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A 380-million-year-old fossil shows the beginning of human evolution

A group of scientists found a unique fossil of a 380-million-year-old armadillo in Australia. The find is exceptional mainly because, in addition to the bones of the fish called gogo, internal organs including the heart, liver and stomach were also preserved. According to the scientists, the find also tells about human evolution.

Armadillos were fish-like vertebrates that grew to about nine meters. They were the first ever fish with jaws and teeth and ruled the earth for over 60 million years. They lived about 100 million years before the dinosaurs, yet these newly discovered organs prove that they were an important evolutionary link for most vertebrates, including humans, write the authors of the study on The Conversation server.

“We never knew anything about the soft organs of such old animals. Until now,” lead researcher Kate Trinajstic from Curtis University in Perth, Australia, told the BBC.

The new fossil proves that the organs in the body organized themselves and found their place much earlier than expected, adds the scientist.

“We all huddled around the computer and realized we had a heart. Basically, we couldn’t believe it! It was terribly exciting,” describes Trinajsticová. The entire scientific team is said to have realized at that moment that this was the greatest discovery of their lives.

For the first time in history, scientists now have the opportunity to study a heart that already resembles ours in many ways. It has a lower chamber and an upper atrium, although the human has two chambers and atria each.

However, the heart is much more complex than scientists thought in prehistoric fish. They believe this made the organ more efficient and played a key role in the evolution from a slow-swimming fish to a fast predator.

Another important finding is the position of the heart, which was located further forward than in primitive fish. The neck of the gogo fish was so short that its heart lay just behind the lower jaw. This created enough room for the later development of the lungs.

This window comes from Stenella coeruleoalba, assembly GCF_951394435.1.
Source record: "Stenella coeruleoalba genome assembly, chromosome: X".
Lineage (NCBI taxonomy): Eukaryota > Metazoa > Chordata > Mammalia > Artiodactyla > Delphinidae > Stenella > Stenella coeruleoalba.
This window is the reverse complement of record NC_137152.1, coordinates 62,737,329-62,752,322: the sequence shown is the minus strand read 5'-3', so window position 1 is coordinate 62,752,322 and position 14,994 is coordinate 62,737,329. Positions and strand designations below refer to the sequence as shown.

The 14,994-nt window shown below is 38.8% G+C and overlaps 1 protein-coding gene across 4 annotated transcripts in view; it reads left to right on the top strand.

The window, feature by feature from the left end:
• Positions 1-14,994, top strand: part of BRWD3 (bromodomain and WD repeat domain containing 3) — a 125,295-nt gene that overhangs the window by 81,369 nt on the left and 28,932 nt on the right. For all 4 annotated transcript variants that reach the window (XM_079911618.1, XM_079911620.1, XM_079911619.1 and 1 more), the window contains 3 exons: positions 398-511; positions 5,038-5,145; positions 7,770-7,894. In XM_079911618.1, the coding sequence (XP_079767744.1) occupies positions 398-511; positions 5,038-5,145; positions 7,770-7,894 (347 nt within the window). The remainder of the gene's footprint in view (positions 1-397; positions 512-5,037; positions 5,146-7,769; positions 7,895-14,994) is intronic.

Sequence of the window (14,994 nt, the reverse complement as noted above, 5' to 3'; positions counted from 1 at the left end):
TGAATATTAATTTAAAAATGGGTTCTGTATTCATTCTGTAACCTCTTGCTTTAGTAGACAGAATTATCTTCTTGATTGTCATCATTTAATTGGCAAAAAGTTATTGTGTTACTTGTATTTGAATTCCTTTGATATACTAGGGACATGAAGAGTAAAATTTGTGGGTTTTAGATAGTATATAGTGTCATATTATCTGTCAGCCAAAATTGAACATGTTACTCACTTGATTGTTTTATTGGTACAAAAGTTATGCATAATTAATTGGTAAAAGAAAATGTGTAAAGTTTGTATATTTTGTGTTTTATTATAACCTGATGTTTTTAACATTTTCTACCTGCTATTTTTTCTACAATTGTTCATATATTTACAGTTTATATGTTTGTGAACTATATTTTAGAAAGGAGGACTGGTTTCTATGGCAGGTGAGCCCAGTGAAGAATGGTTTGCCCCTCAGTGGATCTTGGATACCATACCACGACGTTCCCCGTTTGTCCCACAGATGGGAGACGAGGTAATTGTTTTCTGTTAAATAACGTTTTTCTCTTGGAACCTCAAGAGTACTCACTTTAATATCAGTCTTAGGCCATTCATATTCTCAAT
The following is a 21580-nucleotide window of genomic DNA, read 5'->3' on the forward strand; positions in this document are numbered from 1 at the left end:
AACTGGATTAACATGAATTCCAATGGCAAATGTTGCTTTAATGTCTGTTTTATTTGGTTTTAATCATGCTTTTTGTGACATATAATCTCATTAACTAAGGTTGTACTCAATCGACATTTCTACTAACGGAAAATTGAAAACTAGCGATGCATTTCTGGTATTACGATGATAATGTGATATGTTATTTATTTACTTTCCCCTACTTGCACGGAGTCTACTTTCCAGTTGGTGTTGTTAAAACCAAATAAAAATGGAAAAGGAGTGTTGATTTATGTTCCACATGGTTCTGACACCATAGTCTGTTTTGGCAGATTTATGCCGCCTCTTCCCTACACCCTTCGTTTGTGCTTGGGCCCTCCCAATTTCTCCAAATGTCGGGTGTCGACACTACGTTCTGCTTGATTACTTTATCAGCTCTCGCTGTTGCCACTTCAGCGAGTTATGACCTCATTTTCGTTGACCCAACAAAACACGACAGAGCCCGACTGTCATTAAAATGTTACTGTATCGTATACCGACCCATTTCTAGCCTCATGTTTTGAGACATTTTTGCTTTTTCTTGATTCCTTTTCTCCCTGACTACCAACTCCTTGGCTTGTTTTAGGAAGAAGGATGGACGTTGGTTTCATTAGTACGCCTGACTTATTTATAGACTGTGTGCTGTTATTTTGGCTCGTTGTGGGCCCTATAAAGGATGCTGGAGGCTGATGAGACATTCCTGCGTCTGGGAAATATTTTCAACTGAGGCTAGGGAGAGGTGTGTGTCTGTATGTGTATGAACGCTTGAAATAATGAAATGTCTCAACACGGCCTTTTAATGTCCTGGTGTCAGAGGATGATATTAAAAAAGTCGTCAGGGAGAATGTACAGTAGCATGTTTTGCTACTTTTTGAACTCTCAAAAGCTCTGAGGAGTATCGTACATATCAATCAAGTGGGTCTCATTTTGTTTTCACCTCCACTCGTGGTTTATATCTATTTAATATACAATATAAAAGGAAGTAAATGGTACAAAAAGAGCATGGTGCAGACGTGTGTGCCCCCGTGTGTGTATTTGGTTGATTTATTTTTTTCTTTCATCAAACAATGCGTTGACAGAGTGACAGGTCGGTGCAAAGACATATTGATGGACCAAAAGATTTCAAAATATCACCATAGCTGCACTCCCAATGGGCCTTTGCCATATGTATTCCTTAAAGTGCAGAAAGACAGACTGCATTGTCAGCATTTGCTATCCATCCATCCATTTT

“Many of the things you see here are still in our bodies today, for example teeth and jaws. The front and back fins also appear for the first time, which gradually developed into arms and legs,” explains Zerina Johansonová, a world expert on armadillos from the National of the Natural History Museum in London, which, however, did not participate in the research.

The discovery fills important gaps in the understanding of evolutionary life on Earth, adds another independent expert, Martin Brazeau from London’s Imperial College. “It’s really exciting to see the result. The fish that my colleagues and I study are part of our evolution. This is part of the evolution of humans, animals that live on land, and fish in today’s waters,” he explains.

Discoveries of preserved bones tend to be relatively common, but preserved soft tissue is an absolute exception. The scientists had to proceed very carefully so as not to damage the organs in any way. For this, they used a modified X-ray, thanks to which some fish could even see what they had last eaten. They could also create a 3D model of the heart and other organs, which is even rarer.

Thanks to this, the researchers were also able to estimate the exact size of the organs and discovered, for example, that the gogo used its relatively large livers as floats – similar to how today’s sharks do.

In the Kimberley region of Australia, near the Gogo reefs, after which this fish takes its name, a unique combination of minerals is found that also preserves the internal organs. The heart is 250 million years older than the last oldest vertebrate heart discovered.

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